Secret Proceedings in Wang Lijun Trial Start Early
The trial of former Chongqing police chief Wang Lijun, who launched a major political scandal after making a surprise visit to the U.S. Consulate in February, started proceedings a day early. Foreign reporters in Chengdu, where the trial in being held, confirmed that secret hearings started Monday, despite the official trial start date of Tuesday. Wang is being charged with with defection, abuse of power and corruption for his role in the political scandal surrounding former Chongqing Party chief Bo Xilai and his wife Gu Kailai. Tuesday’s trial was originally supposed to be an open trial, but all the seats had been reserved immediately upon announcement of the date. AP reports on Monday’s proceedings:
“It was closed according to Chinese law because it involves state secrets,” said defense lawyer Wang Yuncai, who is not related to her client.
On Tuesday, the court is scheduled to hold the previously announced public portion of the trial — though foreign media won’t be allowed in — and the hearing is expected to go over allegations of bribe-taking and other charges.
The trial was the latest wrinkle in the bizarre months-long scandal that started when Wang fled to the U.S. Consulate in February and divulged the murder of a British businessman. It resulted in the removal of his boss, senior politician Bo Xilai, from the communist leadership and the roiling of the Communist Party leadership as it prepares a delicate transfer of power to younger leaders.
Tom Phillips of the Daily Telegraph was in Chengdu but could not get official confirmation that the proceedings were held, despite confirmation from lawyers and others involved. He reports:
“The trial started at 8.30 this morning and finished at about noon,” Ms Wang [Wang Lijun's defense lawyer], who is no relation to her client, said. “The trial has two parts, private and public. Today is the private part because it involves state secrets – it was about the two charges of defection and bending the law for his own ends,” added Ms Wang who is the director of the Beijing L&A law firm in Shenyang.
Police and security forces surrounded the People’s Intermediate Courthouse in Chengdu, southwest China, but a local government official claimed the security presence was merely a “rehearsal” and denied Mr Wang’s trial had started.
Si Beibei, a local government official, said the trial would only start on Tuesday and would only last one day.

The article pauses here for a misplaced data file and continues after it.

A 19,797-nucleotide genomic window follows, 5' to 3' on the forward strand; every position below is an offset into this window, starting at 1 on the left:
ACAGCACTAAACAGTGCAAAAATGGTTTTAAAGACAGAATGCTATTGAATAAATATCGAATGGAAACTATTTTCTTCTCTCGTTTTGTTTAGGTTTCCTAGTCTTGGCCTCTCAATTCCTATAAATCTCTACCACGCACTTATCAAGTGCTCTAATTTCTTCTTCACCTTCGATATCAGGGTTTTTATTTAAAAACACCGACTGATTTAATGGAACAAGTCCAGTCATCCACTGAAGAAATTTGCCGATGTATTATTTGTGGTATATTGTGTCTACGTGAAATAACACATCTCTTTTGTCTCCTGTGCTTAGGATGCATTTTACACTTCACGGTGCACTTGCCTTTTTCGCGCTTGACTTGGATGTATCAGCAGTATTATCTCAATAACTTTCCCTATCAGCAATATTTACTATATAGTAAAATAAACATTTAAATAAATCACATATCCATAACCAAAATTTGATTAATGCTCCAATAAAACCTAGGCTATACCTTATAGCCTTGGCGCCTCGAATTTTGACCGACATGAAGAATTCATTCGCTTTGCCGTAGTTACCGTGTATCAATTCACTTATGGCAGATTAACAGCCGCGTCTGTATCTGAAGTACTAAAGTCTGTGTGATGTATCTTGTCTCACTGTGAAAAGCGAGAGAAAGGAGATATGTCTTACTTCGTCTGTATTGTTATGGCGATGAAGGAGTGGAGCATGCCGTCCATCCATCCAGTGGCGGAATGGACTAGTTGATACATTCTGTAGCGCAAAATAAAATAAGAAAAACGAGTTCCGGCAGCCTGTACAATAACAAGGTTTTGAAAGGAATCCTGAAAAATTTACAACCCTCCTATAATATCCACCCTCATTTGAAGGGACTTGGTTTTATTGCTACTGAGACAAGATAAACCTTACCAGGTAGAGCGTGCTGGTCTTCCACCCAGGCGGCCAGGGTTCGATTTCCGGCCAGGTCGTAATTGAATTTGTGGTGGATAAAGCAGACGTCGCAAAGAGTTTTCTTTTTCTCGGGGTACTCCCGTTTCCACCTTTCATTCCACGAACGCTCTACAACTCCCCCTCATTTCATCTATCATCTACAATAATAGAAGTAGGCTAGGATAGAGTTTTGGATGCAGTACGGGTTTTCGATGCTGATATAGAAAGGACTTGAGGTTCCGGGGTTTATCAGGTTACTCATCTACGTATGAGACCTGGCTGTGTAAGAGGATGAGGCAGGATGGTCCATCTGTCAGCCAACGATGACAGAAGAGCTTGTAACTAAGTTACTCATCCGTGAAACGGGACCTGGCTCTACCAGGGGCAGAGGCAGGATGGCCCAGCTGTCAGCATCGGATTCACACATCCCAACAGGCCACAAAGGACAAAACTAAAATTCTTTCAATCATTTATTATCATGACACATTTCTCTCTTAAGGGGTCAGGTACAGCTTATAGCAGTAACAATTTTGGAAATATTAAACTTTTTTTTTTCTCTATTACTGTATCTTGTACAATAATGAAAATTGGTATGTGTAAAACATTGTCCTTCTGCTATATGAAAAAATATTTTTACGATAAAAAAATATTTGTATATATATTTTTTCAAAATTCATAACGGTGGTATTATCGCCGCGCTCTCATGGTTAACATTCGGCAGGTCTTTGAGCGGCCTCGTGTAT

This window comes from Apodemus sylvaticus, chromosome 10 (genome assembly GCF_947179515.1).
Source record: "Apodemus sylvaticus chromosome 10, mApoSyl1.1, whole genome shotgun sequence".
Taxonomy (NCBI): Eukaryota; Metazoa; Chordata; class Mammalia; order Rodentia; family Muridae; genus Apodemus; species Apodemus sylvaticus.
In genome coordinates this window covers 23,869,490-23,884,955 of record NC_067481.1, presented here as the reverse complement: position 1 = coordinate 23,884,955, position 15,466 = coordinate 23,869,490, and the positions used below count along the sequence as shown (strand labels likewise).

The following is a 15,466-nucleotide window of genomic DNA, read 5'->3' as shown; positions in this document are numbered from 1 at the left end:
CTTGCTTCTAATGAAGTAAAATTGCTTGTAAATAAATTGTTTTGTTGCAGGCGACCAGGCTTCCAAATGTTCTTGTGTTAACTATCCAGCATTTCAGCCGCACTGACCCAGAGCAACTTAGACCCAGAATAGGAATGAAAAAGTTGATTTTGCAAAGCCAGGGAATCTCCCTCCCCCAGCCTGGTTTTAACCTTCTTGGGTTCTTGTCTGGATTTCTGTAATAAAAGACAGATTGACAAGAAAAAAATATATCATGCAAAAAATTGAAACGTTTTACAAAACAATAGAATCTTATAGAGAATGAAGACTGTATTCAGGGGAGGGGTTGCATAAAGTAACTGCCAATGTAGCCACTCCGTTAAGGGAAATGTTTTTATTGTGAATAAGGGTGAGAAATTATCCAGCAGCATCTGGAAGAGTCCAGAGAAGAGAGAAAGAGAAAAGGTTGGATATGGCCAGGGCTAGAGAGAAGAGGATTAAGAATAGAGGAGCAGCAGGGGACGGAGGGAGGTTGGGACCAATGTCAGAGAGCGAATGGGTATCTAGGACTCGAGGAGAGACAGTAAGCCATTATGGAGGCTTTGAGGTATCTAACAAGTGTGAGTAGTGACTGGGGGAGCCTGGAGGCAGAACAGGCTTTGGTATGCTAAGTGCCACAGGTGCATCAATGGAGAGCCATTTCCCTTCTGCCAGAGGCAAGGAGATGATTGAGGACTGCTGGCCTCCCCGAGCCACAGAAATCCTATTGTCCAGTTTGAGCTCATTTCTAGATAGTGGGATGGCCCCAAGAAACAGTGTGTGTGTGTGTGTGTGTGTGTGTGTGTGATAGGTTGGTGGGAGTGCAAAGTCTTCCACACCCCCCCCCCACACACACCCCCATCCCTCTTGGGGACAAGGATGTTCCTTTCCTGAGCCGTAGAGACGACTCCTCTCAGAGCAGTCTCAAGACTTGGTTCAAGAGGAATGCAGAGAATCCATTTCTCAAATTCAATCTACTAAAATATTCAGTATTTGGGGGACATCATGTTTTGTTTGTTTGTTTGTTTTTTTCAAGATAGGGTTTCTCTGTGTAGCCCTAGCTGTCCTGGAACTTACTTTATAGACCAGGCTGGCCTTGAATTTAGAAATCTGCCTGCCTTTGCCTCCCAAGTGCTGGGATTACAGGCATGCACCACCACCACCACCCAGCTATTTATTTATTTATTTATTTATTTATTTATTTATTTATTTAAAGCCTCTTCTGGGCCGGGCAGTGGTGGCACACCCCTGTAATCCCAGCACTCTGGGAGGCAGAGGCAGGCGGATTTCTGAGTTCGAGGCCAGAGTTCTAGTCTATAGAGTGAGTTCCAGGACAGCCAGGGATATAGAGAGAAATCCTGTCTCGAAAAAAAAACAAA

“It is hard to say how it went. I cannot comment right because the second part is still to come. Tomorrow will deal with the other charges. I cannot comment on any other details at the moment,” Ms Wang said.
Phillips reported being closely watched by security while in the city:
My morning stroll through Chengdu took a slightly sinister turn outside courthouse where Wang Lijun is going on trial…
— Tom Phillips (@tomphillipsin) September 17, 2012
Seconds after arriving I was surrounded by pub. security w/ video cams & radios. Said they were filming me in case of “potential accidents”
— Tom Phillips (@tomphillipsin) September 17, 2012
Over the weekend, the Wall Street Journal published a report which includes previously-unknown details about Wang’s visit to the U.S. Consulate in February, during which he provided information to U.S. officials that implicated Gu Kailai, wife of the powerful Chongqing Party chief Bo Xilai, in the murder of British businessman Neil Heywood. Gu Kailai has since been sentenced to a suspended death sentence and Bo Xilai has been removed from his position, though his fate remains unclear. From the Wall Street Journal report on Wang’s time in the U.S. Consulate [subscription only]:
As Chinese police cars surrounded the building, Mr. Wang slipped U.S. diplomats the cellphone number of an accomplice, according to several people familiar with what happened. It would lead to evidence, he said, implicating the wife of Bo Xilai, one of the most senior leaders in the Chinese Communist Party, in the murder of British businessman Neil Heywood.
During a 30-hour standoff, U.S. officials weighed the information he claimed to have against the damage that granting him asylum could do to U.S.-Chinese relations. In the end, diplomats said Mr. Wang didn’t formally seek asylum, and he left the consulate and was taken into Chinese custody.
But the drama didn’t end there. In a previously undisclosed development, the U.S. handed the cellphone number over to British diplomats and gave them instructions on how to track down the information from Mr. Wang’s mysterious accomplice. The instructions included setting up an email account under a designated name with a popular Chinese email and messaging service. The British set up the account and texted the cellphone number. People involved gave conflicting accounts of the timing and whether the accomplice responded. For reasons that are unclear, the British never received the promised documents.
[...] The revelation that he claimed to have an accomplice who may still be prepared to spill secrets could complicate China’s efforts to dictate the narrative about Messrs. Wang and Bo. The new details about Mr. Wang’s stay in the consulate and its aftermath also shed light on how U.S. and British authorities responded to the unusual episode that triggered China’s worst political crisis in more than two decades. Mr. Wang was a potentially valuable intelligence source with inside knowledge about senior Chinese leaders, but also was someone accused by human-rights activists and legal experts of widespread abuse of police powers.